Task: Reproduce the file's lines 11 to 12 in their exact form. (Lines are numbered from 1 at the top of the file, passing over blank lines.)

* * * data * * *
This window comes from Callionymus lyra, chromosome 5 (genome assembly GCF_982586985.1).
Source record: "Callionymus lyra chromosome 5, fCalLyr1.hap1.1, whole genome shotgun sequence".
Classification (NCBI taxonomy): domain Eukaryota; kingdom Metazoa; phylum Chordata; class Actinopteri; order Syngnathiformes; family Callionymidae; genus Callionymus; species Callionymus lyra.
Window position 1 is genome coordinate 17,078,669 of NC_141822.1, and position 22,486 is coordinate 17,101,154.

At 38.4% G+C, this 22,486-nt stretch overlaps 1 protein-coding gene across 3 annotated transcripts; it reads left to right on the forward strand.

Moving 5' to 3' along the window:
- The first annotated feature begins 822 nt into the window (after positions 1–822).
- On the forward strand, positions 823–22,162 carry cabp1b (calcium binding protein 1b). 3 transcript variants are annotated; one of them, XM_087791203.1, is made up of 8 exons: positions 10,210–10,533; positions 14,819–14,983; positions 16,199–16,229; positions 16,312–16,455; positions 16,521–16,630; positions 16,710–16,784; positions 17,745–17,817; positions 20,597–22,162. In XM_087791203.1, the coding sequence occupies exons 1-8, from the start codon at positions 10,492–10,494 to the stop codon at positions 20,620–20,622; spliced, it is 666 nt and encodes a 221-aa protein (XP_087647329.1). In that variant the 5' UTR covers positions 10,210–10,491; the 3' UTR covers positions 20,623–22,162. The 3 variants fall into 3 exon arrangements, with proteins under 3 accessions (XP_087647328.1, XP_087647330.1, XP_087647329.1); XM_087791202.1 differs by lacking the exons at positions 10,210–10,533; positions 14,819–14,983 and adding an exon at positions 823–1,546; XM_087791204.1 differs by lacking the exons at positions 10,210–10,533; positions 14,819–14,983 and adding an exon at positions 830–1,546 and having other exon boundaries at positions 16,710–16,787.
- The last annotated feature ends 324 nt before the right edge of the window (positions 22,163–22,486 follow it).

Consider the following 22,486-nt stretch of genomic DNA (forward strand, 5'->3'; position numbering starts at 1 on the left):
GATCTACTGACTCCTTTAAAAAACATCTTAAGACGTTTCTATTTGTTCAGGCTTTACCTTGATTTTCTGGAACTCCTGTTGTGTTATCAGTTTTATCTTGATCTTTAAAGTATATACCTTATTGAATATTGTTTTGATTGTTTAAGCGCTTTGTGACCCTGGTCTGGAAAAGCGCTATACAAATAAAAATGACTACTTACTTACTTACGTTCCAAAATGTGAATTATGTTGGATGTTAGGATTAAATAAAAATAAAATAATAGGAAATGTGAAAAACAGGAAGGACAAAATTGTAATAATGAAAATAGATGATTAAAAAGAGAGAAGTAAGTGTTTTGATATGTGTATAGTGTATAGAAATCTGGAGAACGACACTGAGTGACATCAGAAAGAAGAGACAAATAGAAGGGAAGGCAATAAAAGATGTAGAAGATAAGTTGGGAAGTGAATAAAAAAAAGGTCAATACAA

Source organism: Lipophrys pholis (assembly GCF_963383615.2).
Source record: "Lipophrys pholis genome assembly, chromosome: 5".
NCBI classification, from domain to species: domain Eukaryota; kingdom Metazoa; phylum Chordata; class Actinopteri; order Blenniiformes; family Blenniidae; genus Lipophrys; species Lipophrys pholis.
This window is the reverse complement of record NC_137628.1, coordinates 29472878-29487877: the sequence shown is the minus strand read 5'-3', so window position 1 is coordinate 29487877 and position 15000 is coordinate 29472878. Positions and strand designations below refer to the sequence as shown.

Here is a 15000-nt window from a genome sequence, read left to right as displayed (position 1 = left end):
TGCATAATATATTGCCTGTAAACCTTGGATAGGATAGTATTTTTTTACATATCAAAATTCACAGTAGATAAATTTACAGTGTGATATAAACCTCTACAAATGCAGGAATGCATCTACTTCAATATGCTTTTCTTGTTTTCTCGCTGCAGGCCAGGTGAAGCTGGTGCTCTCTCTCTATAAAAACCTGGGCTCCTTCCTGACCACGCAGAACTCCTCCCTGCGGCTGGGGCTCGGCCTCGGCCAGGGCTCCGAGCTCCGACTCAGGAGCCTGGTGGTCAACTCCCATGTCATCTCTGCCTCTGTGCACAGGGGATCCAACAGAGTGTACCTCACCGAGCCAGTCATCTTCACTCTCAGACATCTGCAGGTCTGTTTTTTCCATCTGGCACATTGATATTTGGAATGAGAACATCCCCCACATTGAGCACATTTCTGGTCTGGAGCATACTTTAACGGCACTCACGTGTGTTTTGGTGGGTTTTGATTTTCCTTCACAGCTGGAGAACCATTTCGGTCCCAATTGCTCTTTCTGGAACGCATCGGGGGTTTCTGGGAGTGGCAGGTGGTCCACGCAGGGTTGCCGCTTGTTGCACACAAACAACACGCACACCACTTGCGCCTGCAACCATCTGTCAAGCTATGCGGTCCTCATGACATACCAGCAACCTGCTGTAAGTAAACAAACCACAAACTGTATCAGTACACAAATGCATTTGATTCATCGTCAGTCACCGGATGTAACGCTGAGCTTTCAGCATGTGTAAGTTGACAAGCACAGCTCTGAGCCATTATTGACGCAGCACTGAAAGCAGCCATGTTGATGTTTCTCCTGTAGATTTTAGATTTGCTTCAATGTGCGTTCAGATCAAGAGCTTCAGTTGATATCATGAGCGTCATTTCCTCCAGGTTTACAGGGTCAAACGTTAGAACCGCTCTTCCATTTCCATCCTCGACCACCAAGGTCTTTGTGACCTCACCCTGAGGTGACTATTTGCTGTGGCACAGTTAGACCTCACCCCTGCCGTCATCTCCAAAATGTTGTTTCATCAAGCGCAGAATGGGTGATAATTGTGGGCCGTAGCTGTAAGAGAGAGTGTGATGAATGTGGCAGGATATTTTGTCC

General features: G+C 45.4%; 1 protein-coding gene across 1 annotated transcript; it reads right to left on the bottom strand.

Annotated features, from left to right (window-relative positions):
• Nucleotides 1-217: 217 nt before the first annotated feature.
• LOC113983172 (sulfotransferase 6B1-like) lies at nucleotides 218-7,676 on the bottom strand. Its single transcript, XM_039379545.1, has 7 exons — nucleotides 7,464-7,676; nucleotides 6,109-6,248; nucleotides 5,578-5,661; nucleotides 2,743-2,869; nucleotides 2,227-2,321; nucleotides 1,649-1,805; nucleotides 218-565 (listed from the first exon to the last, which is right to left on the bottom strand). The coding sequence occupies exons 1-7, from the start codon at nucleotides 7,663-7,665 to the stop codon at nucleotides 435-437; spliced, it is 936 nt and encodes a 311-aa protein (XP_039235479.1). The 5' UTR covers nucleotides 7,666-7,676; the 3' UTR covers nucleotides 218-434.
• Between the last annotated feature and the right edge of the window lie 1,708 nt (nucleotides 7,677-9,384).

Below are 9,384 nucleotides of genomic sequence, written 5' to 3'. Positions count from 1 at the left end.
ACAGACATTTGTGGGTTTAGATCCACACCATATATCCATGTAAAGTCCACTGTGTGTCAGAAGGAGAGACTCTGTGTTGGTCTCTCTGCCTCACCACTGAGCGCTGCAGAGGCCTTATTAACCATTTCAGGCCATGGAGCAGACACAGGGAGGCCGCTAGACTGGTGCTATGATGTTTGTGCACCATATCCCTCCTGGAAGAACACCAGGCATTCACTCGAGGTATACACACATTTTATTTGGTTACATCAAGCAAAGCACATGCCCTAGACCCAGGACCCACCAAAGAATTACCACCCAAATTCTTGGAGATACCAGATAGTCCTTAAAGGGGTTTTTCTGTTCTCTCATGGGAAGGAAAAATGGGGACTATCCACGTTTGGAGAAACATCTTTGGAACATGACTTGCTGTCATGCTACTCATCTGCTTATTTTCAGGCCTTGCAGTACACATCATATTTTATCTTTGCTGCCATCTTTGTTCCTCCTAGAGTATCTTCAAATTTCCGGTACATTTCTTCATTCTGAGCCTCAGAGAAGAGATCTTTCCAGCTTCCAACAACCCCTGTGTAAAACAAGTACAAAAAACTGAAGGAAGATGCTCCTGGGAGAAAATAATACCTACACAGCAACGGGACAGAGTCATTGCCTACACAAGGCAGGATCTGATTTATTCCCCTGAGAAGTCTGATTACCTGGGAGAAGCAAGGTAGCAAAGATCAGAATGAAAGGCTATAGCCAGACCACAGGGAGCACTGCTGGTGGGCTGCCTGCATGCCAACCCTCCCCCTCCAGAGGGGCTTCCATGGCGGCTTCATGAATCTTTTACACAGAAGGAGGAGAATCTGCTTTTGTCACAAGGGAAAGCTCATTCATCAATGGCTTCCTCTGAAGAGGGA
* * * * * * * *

GATCTACTGACTCCTTTAAAAAACATCTTAAGACGTTTCTATTTGTTCAGGCTTTACCTTGATTTTCTGGAACTCCTGTTGTGTTATCAGTTTTATCTTGATCTTTAAAGTATATACCTTATTGAATATTGTTTTGATTGTTTAAGCGCTTTGTGACCCTGGTCTGGAAAAGCGCTATACAAATAAAAATGACTACTTACTTACTTACGTTCCAAAATGTGAATTATGTTGGATGTTAGGATTAAATAAAAATAAAATAATAGGAAATGTGAAAAACAGGAAGGACAAAATTGTAATAATGAAAATAGATGATTAAAAAGAGAGAAGTAAGTGTTTTGATATGTGTATAGTGTATAGAAATCTGGAGAACGACACTGAGTGACATCAGAAAGAAGAGACAAATAGAAGGGAAGGCAATAAAAGATGTAGAAGATAAGTTGGGAAGTGAATAAAAAAAAGGTCAATACAA

Source organism: Lipophrys pholis (assembly GCF_963383615.2).